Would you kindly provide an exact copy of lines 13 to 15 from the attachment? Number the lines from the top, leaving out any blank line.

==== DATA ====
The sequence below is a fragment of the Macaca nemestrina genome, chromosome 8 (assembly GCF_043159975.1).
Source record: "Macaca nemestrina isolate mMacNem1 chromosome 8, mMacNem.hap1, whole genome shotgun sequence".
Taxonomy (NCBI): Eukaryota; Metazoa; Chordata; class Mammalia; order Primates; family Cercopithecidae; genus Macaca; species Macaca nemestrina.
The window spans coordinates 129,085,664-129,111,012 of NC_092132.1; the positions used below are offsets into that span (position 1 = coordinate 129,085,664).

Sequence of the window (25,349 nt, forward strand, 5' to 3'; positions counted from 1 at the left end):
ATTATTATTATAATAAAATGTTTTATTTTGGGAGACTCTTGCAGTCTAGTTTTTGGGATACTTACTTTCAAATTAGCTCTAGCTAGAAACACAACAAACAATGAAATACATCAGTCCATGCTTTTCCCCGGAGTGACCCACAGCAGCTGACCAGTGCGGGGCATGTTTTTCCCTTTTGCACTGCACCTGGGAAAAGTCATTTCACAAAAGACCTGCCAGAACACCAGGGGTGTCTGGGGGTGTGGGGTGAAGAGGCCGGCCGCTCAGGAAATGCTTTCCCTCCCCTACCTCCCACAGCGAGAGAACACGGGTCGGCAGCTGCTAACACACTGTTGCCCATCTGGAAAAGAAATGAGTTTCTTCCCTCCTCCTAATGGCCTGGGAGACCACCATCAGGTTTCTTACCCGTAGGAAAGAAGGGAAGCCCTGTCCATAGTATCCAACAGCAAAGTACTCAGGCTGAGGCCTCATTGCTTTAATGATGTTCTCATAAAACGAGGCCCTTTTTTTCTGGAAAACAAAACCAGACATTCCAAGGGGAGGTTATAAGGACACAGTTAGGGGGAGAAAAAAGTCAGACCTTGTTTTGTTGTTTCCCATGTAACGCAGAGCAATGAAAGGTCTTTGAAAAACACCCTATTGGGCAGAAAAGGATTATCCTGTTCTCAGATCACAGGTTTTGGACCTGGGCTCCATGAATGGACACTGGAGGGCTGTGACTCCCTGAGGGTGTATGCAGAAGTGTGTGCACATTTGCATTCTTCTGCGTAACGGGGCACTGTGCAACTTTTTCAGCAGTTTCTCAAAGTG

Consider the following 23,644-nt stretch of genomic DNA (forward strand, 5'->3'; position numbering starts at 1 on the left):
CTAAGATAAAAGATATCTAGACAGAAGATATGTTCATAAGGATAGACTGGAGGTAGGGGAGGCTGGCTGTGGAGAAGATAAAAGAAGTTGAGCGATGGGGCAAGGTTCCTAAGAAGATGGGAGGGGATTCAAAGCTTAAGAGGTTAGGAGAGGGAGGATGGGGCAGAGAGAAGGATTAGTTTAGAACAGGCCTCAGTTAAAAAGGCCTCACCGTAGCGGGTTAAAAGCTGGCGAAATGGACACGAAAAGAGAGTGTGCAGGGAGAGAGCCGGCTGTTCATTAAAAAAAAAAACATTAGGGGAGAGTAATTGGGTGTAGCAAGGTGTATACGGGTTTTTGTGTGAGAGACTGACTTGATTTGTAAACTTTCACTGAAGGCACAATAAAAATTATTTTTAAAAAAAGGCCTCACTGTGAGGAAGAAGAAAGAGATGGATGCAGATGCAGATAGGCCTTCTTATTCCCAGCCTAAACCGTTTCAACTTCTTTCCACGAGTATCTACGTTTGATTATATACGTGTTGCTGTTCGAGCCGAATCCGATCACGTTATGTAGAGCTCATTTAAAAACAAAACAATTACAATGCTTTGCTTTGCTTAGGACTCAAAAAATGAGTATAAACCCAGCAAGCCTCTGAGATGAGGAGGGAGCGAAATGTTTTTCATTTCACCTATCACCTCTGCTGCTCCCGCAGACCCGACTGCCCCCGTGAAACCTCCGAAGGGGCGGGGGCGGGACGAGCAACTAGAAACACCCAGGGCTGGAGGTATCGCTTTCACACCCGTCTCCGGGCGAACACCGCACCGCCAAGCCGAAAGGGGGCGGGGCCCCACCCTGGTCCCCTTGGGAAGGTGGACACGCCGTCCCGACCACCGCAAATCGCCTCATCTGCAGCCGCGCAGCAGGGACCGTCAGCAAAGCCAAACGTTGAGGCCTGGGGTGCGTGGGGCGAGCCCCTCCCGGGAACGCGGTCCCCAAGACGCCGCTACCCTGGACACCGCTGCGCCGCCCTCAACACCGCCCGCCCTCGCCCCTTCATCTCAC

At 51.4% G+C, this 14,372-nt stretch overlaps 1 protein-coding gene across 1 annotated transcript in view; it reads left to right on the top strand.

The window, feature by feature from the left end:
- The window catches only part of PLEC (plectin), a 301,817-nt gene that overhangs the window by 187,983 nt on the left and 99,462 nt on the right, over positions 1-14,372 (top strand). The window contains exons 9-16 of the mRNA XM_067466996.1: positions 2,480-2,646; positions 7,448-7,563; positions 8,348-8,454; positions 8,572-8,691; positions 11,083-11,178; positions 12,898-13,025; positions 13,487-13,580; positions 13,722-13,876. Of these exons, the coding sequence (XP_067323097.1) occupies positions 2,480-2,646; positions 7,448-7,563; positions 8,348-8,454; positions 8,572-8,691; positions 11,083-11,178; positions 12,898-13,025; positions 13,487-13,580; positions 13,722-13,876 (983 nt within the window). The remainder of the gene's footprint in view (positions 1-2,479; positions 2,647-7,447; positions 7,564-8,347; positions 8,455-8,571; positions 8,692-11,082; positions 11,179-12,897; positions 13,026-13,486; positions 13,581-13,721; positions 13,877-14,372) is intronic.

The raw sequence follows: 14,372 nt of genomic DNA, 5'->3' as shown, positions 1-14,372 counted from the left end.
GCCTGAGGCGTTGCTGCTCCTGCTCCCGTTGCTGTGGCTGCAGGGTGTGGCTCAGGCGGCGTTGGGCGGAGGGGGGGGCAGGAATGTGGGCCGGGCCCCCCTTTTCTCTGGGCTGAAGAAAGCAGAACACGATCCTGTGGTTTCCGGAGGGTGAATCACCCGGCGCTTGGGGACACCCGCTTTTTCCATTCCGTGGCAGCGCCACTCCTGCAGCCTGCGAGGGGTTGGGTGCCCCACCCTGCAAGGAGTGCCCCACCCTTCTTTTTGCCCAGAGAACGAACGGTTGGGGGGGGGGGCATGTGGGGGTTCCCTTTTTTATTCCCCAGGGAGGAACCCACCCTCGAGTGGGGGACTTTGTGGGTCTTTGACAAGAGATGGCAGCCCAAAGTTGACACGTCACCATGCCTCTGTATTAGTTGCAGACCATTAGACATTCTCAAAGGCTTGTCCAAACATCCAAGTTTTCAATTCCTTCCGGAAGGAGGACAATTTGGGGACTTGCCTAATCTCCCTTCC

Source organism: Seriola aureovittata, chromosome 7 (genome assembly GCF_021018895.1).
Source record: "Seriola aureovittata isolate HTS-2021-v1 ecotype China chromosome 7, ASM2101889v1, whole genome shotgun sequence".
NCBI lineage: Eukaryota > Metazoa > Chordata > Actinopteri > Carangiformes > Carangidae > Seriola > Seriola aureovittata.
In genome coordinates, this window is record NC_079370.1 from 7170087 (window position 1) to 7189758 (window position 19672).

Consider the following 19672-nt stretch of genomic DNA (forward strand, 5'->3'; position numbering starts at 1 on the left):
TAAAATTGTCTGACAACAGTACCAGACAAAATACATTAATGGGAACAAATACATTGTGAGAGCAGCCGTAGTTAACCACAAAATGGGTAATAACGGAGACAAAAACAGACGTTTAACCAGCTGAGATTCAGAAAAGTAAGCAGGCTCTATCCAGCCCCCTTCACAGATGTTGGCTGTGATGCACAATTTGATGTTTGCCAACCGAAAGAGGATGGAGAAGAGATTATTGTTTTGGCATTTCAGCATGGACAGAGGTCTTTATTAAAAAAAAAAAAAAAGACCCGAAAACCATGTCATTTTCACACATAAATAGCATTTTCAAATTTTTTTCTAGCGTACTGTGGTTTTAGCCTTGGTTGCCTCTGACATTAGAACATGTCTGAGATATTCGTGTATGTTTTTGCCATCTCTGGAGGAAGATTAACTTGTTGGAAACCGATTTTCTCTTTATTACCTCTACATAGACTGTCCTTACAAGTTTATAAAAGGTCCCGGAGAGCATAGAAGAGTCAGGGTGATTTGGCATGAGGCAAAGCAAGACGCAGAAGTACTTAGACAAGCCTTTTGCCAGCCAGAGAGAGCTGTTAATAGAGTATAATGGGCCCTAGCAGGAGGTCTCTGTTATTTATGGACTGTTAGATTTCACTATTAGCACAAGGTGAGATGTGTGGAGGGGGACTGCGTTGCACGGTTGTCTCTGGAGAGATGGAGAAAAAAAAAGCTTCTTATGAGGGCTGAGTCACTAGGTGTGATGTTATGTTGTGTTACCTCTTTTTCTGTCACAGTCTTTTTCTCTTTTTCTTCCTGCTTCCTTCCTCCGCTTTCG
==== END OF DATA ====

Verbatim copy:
GCCTGAGGCGTTGCTGCTCCTGCTCCCGTTGCTGTGGCTGCAGGGTGTGGCTCAGGCGGCGTTGGGCGGAGGGGGGGGCAGGAATGTGGGCCGGGCCCCCCTTTTCTCTGGGCTGAAGAAAGCAGAACACGATCCTGTGGTTTCCGGAGGGTGAATCACCCGGCGCTTGGGGACACCCGCTTTTTCCATTCCGTGGCAGCGCCACTCCTGCAGCCTGCGAGGGGTTGGGTGCCCCACCCTGCAAGGAGTGCCCCACCCTTCTTTTTGCCCAGAGAACGAACGGTTGGGGGGGGGGGCATGTGGGGGTTCCCTTTTTTATTCCCCAGGGAGGAACCCACCCTCGAGTGGGGGACTTTGTGGGTCTTTGACAAGAGATGGCAGCCCAAAGTTGACACGTCACCATGCCTCTGTATTAGTTGCAGACCATTAGACATTCTCAAAGGCTTGTCCAAACATCCAAGTTTTCAATTCCTTCCGGAAGGAGGACAATTTGGGGACTTGCCTAATCTCCCTTCC

Source organism: Seriola aureovittata, chromosome 7 (genome assembly GCF_021018895.1).
Source record: "Seriola aureovittata isolate HTS-2021-v1 ecotype China chromosome 7, ASM2101889v1, whole genome shotgun sequence".